Category Archives: bioeconomy

A new solution to cleaning wastewater on shrimp farms

By Jeanine Moyer

Guelph – Ontario shrimp farmers could soon be going green – with algae. New research is using algae to naturally clean recirculating saltwater on shrimp farms. Still in the early development stages, the new, highly efficient process of removing nutrients and carbon dioxide from recirculating saltwater is being tested at the University of Guelph.

“It’s not a new idea,” admits Andreas Heyland, lead project researcher and integrative biology professor at the University of Guelph. “But we’ve been able to select highly efficient algae strains, which can be grown on the recirculating water.”

In-land shrimp farming has grown in Ontario in recent years with the demand for local shrimp in closer proximity to the marketplace. As a result, farmers are looking for new ways to manage nutrient build-up in the production system; conventional methods don’t produce much revenue and saltwater can’t be easily disposed in the environment. Continue reading

Fuelling innovation:

Ethanol producer uses technology to augment business

By Matt McIntosh for AgInnovation Ontario

Aylmer – Producing greener fuels makes good environmental sense, but for Aylmer, Ontario’s IGPC Ethanol Inc., sustainability also means business diversity.

The company – which has been making ethanol from locally-sourced corn since 2008 – has been continuously augmented with technology designed to increase efficiency as well as scope of production.

IGPC Ethanol Inc. is a finalist for the London Chamber of Commerce’s 2017 Agribusiness Award, as well as a significant local employer and long-time member of Ontario Agri-Food Technologies, a Guelph-based organization that helps Ontario’s agri-food sector capture new markets and access new technologies. Continue reading

Ontario company using bioplastics in 3D printing

inksmith-1-webBy Kelly Daynard for AgInnovation Ontario

Kitchener – As an international development student at Wilfrid Laurier University in Waterloo, Jeremy Hedges was always interested in companies that showed leadership in environmental innovation.

One year after graduation, this entrepreneur is the owner of Inksmith, a Kitchener-based 3D printing company rapidly becoming recognized for its leading-edge work in incorporating bioplastics in its technology.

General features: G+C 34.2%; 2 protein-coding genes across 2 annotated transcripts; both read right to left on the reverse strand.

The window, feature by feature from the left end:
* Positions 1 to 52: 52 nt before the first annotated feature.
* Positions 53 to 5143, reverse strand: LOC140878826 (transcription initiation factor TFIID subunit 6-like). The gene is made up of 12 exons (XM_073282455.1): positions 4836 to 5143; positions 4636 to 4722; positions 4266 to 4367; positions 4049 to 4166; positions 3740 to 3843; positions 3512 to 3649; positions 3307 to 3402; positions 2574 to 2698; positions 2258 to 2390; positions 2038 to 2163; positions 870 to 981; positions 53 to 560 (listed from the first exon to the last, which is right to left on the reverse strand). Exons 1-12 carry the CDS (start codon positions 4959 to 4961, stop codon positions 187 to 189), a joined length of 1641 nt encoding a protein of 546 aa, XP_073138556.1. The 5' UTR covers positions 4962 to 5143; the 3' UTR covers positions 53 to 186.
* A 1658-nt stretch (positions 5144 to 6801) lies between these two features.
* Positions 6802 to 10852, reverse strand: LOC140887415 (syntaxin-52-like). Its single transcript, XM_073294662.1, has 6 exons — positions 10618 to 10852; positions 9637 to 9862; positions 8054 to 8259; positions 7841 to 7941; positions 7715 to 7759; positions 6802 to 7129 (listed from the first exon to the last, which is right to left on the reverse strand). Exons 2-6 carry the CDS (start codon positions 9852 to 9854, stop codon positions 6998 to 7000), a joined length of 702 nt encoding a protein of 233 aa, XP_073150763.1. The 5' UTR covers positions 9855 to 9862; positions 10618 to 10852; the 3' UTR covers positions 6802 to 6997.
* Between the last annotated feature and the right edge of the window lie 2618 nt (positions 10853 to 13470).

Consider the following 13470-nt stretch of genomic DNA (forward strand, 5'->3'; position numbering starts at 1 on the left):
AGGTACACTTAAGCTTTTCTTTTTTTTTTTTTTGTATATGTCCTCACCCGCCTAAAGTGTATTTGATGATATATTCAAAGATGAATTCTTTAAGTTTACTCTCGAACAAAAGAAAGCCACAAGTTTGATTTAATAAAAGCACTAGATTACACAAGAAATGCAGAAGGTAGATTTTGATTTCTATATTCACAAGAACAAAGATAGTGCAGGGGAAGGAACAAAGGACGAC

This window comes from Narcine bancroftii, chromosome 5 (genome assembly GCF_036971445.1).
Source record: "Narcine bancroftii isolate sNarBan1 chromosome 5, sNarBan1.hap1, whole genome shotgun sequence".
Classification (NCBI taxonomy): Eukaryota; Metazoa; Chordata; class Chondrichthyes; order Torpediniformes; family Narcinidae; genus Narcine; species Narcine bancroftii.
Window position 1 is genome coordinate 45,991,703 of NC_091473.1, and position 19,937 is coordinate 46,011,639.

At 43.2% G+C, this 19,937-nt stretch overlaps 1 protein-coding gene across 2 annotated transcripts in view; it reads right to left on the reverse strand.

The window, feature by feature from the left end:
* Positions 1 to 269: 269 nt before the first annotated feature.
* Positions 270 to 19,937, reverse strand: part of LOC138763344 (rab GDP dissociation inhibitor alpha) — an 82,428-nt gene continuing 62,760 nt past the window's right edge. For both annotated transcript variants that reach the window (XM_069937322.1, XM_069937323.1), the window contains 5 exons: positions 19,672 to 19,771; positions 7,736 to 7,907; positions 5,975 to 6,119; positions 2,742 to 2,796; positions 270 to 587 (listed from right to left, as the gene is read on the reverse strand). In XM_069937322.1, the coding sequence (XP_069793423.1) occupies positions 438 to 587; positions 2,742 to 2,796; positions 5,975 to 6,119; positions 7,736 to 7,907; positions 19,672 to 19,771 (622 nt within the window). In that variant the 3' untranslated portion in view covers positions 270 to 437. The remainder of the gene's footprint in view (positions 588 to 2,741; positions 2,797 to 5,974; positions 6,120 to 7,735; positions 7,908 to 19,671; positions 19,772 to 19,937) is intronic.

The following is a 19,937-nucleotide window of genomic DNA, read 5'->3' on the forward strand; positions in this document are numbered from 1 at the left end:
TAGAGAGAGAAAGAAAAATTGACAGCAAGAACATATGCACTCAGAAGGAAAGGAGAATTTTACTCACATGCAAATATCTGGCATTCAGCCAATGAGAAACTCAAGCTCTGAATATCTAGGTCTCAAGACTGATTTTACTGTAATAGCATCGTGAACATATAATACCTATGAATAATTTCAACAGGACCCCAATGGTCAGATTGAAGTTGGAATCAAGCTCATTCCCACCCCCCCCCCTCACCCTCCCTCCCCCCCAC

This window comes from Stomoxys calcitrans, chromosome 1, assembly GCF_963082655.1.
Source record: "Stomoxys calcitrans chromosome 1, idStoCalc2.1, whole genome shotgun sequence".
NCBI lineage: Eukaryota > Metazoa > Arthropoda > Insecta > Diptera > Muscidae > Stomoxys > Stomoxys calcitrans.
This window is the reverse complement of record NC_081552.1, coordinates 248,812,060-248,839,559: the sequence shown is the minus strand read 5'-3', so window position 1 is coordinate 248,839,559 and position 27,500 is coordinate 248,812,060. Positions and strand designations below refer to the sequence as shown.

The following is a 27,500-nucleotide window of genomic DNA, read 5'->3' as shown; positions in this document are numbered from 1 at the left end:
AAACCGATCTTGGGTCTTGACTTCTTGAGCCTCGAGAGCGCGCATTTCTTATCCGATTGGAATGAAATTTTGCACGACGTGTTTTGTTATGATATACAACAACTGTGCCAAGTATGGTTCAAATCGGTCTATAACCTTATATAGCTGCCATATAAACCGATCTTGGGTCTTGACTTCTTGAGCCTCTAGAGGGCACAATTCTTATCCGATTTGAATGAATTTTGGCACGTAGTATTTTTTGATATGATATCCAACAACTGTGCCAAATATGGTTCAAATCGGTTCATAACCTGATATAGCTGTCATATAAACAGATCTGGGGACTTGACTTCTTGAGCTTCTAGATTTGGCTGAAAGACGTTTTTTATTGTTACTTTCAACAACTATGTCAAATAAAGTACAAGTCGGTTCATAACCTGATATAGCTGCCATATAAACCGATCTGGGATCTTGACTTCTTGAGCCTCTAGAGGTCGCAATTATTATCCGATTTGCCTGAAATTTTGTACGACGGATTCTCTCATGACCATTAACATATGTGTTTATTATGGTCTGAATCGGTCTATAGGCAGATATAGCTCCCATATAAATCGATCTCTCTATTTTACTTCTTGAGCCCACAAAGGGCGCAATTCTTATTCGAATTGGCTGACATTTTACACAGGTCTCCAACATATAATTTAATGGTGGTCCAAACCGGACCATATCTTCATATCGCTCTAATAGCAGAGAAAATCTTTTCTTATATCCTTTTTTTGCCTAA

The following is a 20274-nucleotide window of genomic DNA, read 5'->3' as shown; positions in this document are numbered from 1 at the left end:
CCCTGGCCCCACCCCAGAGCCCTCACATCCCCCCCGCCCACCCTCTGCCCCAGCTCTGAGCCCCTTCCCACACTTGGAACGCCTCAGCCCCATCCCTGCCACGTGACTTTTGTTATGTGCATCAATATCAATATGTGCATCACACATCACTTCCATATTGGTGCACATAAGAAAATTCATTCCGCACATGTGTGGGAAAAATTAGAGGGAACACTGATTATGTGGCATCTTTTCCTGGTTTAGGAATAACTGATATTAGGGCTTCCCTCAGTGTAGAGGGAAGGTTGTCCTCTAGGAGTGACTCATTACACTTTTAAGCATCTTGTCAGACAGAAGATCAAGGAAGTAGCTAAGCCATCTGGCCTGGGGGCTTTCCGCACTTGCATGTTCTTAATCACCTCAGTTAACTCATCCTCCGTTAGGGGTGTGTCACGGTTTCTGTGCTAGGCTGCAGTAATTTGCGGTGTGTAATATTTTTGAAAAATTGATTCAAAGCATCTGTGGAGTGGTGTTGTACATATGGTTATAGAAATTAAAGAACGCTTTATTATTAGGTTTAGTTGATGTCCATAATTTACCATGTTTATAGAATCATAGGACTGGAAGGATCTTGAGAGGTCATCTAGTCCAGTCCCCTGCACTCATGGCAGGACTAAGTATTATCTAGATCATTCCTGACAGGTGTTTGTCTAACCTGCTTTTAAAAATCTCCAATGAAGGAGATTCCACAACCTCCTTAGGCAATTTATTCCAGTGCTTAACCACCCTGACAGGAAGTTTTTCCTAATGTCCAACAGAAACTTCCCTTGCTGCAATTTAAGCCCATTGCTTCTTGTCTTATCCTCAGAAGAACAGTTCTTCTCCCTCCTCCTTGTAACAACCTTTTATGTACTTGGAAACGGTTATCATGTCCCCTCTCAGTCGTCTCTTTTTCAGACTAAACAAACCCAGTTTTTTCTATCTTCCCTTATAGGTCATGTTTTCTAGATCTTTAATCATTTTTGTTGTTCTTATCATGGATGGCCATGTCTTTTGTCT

Inksmith is a full service 3D printing bureau for 3D printing, selling 3D printers and filament as well as printing and design services. 3D printing is a technology that prints – or makes – three dimensional solid objects from a digital file, using plastics (or spools of filament) as their medium. Continue reading

Northern communities to benefit from local-made fuel initiative

lew-christopher-web

Prof. Lew Christopher

By Lisa McLean for AgInnovation Ontario

Thunder Bay – For remote Northern Ontario communities, getting fuel isn’t easy. Large quantities of petrodiesel are routinely flown long distances, at significant financial and environmental expense.

Now, a new partnership between researchers and community representatives offers a unique solution: make energy-efficient biodiesel in the community where it will be used.

The project is called the Sustainable Energy Community Initiative for Northern Ontario (SECINO) and is being led by Dr. Lew Christopher, who heads up the Biorefining Research Institute (BRI) at Thunder Bay’s Lakehead University. Continue reading

Ontario technology makes single serve coffee more environmentally friendly

mike-tiessen-left-and-atul-bali-right-webBy Lilian Schaer for AgInnovation Ontario

Leamington – A unique partnership involving a local biopolymer compounding company, technology from the University of Guelph and a food packaging company could make single serve coffee pod garbage a thing of the past.

Competitive Green Technologies of Leamington is working with the world’s leading single serve coffee brand owners on a recyclable and compostable version of the single serve coffee pod.

Its key structural components are made from bio-composites using biomass like coffee chaff, a waste stream of the coffee industry. Other biomass such as corn fiber, bio-carbon and miscanthus are also used, ensuring added markets for agriculture. Continue reading